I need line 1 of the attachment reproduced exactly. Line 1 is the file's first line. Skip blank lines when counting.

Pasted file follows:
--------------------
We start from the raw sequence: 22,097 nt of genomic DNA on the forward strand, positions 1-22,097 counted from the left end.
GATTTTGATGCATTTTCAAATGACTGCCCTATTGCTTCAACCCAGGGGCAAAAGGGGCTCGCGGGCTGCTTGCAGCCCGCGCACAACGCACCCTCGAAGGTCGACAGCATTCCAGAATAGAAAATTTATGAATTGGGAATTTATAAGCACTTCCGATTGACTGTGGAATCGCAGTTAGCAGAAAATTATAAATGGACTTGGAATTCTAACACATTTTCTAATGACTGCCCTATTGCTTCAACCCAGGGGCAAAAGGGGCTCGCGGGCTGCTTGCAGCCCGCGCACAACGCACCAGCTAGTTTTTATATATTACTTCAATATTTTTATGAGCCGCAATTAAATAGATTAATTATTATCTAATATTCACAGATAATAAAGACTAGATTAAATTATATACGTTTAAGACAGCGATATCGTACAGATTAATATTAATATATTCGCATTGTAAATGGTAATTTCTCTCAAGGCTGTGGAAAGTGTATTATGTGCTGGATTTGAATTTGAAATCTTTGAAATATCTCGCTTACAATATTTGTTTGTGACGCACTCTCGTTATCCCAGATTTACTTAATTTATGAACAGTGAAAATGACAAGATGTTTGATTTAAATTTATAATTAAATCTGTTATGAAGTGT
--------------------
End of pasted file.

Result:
We start from the raw sequence: 22,097 nt of genomic DNA on the forward strand, positions 1-22,097 counted from the left end.